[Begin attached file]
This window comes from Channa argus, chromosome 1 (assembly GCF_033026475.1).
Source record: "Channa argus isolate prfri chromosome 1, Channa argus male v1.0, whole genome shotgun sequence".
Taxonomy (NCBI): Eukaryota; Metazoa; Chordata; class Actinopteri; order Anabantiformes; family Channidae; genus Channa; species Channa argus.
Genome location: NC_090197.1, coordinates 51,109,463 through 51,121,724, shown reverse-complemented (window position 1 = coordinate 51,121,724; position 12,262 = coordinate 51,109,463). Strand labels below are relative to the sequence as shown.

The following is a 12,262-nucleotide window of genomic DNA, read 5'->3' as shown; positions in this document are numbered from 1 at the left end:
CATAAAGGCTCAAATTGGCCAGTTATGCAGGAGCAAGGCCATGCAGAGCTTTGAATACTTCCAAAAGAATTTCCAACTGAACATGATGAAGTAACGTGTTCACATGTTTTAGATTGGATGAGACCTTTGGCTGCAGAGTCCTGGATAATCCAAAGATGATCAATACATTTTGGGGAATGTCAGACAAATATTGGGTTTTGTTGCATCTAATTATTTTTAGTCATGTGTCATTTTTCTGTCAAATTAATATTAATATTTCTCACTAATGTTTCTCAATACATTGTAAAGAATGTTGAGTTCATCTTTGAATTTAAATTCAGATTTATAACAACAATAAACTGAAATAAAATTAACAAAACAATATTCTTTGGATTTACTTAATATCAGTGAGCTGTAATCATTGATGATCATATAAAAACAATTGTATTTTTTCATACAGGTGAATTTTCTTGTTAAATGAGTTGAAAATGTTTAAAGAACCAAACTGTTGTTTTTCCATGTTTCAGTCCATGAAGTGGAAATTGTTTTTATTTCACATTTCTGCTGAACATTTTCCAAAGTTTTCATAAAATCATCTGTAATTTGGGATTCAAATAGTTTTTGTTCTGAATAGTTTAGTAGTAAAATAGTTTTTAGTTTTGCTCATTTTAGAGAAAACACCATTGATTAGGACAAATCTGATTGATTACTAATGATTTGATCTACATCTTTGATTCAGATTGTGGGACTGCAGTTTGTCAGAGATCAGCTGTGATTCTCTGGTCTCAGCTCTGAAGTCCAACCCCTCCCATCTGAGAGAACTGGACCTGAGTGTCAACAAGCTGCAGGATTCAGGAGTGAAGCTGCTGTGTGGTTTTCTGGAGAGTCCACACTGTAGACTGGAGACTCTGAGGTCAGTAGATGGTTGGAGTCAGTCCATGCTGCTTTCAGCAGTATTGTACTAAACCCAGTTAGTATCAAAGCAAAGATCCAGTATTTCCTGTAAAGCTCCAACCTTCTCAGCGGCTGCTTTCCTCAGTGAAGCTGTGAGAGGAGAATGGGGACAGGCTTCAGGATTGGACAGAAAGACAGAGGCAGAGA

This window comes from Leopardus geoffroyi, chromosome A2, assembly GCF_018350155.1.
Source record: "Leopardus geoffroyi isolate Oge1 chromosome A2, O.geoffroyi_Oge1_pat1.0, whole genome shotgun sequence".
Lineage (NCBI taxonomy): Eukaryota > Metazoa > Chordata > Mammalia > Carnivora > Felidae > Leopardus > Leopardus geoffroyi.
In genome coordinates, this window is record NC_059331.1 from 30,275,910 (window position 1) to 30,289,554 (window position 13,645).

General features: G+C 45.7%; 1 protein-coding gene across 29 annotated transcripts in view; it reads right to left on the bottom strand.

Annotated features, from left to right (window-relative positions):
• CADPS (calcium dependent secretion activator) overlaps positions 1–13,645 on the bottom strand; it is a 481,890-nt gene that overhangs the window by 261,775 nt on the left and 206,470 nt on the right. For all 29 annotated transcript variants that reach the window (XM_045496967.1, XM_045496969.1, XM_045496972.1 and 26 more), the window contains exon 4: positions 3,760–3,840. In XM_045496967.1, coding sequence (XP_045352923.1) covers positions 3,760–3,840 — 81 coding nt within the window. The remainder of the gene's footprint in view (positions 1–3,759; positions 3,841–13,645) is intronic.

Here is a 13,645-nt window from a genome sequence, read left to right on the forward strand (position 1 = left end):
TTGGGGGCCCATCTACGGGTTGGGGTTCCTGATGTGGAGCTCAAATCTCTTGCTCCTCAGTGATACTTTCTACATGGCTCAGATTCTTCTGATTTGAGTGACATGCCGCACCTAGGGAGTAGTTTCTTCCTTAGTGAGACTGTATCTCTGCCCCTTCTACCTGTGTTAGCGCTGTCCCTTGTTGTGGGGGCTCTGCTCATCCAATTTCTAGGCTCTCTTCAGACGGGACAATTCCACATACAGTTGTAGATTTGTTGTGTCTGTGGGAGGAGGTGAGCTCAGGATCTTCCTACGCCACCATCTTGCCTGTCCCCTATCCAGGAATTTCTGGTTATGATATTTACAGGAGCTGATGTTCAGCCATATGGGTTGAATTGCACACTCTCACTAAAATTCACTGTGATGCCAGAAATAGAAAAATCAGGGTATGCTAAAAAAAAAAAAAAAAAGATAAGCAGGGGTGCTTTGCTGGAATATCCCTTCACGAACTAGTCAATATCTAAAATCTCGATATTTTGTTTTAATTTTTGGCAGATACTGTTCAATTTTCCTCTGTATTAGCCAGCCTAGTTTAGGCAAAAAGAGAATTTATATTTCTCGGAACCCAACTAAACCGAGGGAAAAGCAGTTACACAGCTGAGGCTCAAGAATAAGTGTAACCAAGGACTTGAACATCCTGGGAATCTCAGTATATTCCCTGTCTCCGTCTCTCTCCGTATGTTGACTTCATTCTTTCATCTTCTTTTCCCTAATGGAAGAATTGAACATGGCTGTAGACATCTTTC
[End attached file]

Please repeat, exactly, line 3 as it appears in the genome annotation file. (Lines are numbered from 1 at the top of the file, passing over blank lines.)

Taxonomy (NCBI): Eukaryota; Metazoa; Chordata; class Actinopteri; order Anabantiformes; family Channidae; genus Channa; species Channa argus.